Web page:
Arteries are the blood vessels that transport oxygenated blood from the heart to tissues.
In contrast, the veins carry oxygen-depleted blood back to the heart from the tissues.
There are many anatomical and physiological similarities and differences between them.
The similarities include
- the presence of three layers of tissues in their walls,
- a hollow lumen to allow the flow of blood without any hindrance,
- distribution into deep tissues of the body, having branches, etc.
Main differences between arteries and veins
|1||Blood quality||Blood carried is oxygenated and rich in nutrients.||Blood carried is rich in CO2 and waste materials meant for expulsion from the body.|
|2||Body location||They are deep-seated in the body, away from the skin surface.||They are peripherally located in the body near to surface. Hence we can see blood vessels on the hands, face, legs, etc., just below the skin|
|3||The thickness of Vessel Walls||Arteries have a thicker wall (more tissue)||The veins have thin walls (less tissue)|
|4||Strength and tension||Arterial walls have more tensile strength, and when cut transversely, they remain open and do not collapse.||Vein’s walls are comparatively delicate, and when cut transversely, they collapse.|
|5||Stretch /distensible||Arteries are not distensible||Veins are distensible so that they can accommodate more blood.|
|6||Cutting of the vessel leads||The Blood spurt out as a stream with force.||Blood oozes out without a spurt and loosely.|
|7||Blood flow||Blood flows in a pulsatile manner corresponding to the heartbeat.||Blood flows uniformly without pulse|
|8||Flow pressure||Blood flows under the heart’s pumping pressure. So, pressure is high.||Blood flows due to the capillary force of action of the vein walls. The pressure is low, comparatively|
|9||Oxygen level||Oxygen levels are quite high in arterial blood||Oxygen level is low comparatively|
|10||Carbon-dioxide level||The CO2 level is quite low in arterial blood.||The CO2 level is high in venous blood,|
|11||Flow direction||From the heart to the tissues||From tissue to the heart.|
|12||Blood volume||Approximately 1/3rd of whole-body blood is present in arteries||2/3rd of whole-body blood is present in veins|
|13||Appearance Color||They are a dark reddish color||They are bluish red in color.|
|14||Valves||There are no valves in the artery vessels.||There are valves in the veins allowing blood to flow upward.|
|15||Diseases||Arteries are susceptible to diseases like angina pectoris, atherosclerosis||Susceptible to diseases like heart failure and varicose veins. Less susceptible to infections.|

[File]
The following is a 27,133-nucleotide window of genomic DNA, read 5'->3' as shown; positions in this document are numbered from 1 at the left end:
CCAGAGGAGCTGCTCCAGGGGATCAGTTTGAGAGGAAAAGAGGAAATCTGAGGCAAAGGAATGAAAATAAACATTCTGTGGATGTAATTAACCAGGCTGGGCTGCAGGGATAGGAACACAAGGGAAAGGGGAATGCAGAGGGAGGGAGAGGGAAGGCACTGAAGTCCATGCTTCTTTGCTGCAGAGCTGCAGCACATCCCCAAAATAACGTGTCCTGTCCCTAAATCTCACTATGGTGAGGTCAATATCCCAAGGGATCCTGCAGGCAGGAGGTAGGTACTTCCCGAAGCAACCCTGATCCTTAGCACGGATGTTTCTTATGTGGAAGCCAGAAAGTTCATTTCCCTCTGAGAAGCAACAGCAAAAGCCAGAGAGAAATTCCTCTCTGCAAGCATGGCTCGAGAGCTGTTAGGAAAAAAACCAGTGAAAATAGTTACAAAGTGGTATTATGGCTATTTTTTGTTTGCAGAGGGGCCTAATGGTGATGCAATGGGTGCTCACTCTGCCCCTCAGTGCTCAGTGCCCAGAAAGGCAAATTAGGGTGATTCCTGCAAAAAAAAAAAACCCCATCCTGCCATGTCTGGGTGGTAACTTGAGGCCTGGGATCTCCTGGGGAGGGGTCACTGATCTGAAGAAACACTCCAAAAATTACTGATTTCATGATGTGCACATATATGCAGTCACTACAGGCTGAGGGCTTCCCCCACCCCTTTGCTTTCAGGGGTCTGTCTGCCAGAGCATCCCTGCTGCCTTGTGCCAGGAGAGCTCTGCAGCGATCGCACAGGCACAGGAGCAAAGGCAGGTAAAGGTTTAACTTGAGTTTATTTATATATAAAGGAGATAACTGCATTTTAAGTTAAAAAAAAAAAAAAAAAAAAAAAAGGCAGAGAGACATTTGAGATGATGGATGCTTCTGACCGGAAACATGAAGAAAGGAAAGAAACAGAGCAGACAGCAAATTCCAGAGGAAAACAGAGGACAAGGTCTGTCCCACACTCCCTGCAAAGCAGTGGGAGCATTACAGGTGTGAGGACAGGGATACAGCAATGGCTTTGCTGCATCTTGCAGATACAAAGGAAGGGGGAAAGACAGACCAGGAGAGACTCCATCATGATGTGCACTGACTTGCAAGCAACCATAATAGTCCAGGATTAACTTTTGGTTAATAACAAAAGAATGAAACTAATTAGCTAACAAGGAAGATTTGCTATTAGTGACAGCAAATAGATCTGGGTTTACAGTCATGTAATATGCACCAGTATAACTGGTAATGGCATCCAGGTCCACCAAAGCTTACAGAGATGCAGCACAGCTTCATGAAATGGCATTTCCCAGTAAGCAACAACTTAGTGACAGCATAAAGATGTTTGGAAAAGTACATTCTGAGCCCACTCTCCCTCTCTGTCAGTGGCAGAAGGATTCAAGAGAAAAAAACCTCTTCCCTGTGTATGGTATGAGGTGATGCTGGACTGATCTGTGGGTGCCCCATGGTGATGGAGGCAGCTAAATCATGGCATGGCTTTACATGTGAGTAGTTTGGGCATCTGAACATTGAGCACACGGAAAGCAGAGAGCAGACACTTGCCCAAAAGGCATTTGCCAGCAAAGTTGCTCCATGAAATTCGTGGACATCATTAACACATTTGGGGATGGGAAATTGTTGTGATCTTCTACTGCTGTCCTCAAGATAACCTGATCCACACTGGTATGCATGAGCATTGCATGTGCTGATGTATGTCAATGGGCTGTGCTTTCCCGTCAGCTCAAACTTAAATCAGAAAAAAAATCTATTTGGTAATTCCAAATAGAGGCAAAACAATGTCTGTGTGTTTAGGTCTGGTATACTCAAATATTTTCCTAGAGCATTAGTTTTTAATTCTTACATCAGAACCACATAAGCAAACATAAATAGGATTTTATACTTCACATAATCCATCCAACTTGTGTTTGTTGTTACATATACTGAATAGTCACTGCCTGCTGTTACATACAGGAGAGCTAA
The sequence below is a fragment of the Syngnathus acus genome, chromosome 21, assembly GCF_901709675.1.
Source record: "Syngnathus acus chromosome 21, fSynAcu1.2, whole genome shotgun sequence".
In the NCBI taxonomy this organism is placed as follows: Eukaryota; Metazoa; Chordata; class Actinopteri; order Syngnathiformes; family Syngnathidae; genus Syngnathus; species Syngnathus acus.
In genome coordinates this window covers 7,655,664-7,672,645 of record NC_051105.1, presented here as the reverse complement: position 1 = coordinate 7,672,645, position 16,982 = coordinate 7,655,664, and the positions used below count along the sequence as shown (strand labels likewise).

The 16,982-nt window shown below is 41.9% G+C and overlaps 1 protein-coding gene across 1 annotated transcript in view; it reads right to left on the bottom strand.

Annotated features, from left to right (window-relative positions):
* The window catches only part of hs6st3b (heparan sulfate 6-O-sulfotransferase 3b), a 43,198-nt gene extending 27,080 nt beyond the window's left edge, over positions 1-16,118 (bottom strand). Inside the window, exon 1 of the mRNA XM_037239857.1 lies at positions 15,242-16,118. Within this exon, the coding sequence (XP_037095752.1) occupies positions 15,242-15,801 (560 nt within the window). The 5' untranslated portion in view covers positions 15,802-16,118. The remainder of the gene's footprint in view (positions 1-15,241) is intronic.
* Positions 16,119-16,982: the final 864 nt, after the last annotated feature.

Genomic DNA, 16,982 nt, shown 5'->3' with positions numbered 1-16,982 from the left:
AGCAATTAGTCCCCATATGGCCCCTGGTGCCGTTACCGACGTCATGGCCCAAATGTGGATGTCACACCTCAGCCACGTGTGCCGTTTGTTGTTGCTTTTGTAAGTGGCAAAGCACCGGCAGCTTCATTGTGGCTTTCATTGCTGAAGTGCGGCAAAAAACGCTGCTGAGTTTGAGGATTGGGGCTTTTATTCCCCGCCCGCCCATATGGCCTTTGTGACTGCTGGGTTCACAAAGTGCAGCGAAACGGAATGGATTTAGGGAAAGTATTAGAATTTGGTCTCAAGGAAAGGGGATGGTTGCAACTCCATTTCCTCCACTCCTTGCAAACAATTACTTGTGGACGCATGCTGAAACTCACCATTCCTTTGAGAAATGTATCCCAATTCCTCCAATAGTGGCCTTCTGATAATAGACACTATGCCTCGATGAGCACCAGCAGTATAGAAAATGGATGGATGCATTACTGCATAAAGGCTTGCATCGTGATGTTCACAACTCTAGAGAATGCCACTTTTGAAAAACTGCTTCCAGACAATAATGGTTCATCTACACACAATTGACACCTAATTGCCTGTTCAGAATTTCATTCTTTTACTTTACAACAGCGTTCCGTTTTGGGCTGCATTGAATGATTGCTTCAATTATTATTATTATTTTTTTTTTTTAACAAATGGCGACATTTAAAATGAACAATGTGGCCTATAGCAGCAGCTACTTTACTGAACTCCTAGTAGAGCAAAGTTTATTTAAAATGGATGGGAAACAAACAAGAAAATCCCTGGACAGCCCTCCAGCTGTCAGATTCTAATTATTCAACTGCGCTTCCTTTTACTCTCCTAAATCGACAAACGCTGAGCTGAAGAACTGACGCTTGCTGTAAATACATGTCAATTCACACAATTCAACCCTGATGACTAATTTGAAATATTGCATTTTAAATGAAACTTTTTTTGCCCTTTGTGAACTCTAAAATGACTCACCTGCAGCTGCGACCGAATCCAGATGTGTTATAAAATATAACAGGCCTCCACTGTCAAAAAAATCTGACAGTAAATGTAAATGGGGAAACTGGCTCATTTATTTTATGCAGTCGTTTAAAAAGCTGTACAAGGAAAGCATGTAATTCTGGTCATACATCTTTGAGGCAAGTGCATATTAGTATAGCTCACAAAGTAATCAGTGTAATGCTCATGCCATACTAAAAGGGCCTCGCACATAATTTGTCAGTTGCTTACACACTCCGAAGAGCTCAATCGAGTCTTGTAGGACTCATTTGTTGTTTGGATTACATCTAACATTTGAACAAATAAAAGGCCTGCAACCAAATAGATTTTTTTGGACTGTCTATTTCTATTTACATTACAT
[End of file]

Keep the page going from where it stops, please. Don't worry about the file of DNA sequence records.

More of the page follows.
|16||Gravitational force||Not affected by gravity to a large extent||Can be affected by gravity and hence chances of orthostatic hypotension.|
|17||Reservoir||Arteries have less blood||Veins have 2/3rd of blood in them at any point in time|
|18||Clinical and healthcare uses||To read pulse rate and blood pressure||To extract blood for diagnosis|
Detail on the differences in structure and functions.
- Arteries and veins are pipe-like vessels that carry blood in the body.
- These are two similar yet different types of blood vessels forming the parts of the circulatory system.
- In general, arteries carry away the blood pumped by the heart during systole.
- While veins carry blood from the body’s peripheral tissues back to the heart.
- Arteries carry from the heart through the aorta, which branches out as arterioles.
- These arterioles further branch out into capillaries.
- These capillaries are so minute and pass in between cells and deeper into most parts of tissues.
- Thus they supply the blood containing oxygen and nutrients to cells and tissues.
- As seen in the image above, these capillaries extend to converge into veins.
- They collect the waste and carbon dioxide from the cells and tissue surroundings to bring into the blood for excretion.
- These capillaries then converge to form a few venues that are a bit bigger in size.
- These venules further converge to form veins.
- These veins further converge to form the superior and inferior vena cava. These larger veins pour the collected deoxygenated blood into the heart.
- The heart sends the deoxygenated blood to the lungs through the pulmonary artery.
- And the oxygenated blood received through the pulmonary veins from the lungs is pumped into the arteries.
Thus arteries carry pure blood from the heart to the tissues while the veins return impure blood.
But interestingly, there are a few exceptions to this rule.
A pulmonary vein brings pure oxygenated blood from the lungs into the heart.
While a pulmonary artery carries impure blood (carbonated) from the heart to the lungs, these two are different from the rest of the blood veins and arteries only in terms of function.
Besides, there are also anatomical structural differences between them.
These differences are meant to keep them safe, perform their function efficiently, and minimize the heart’s workload.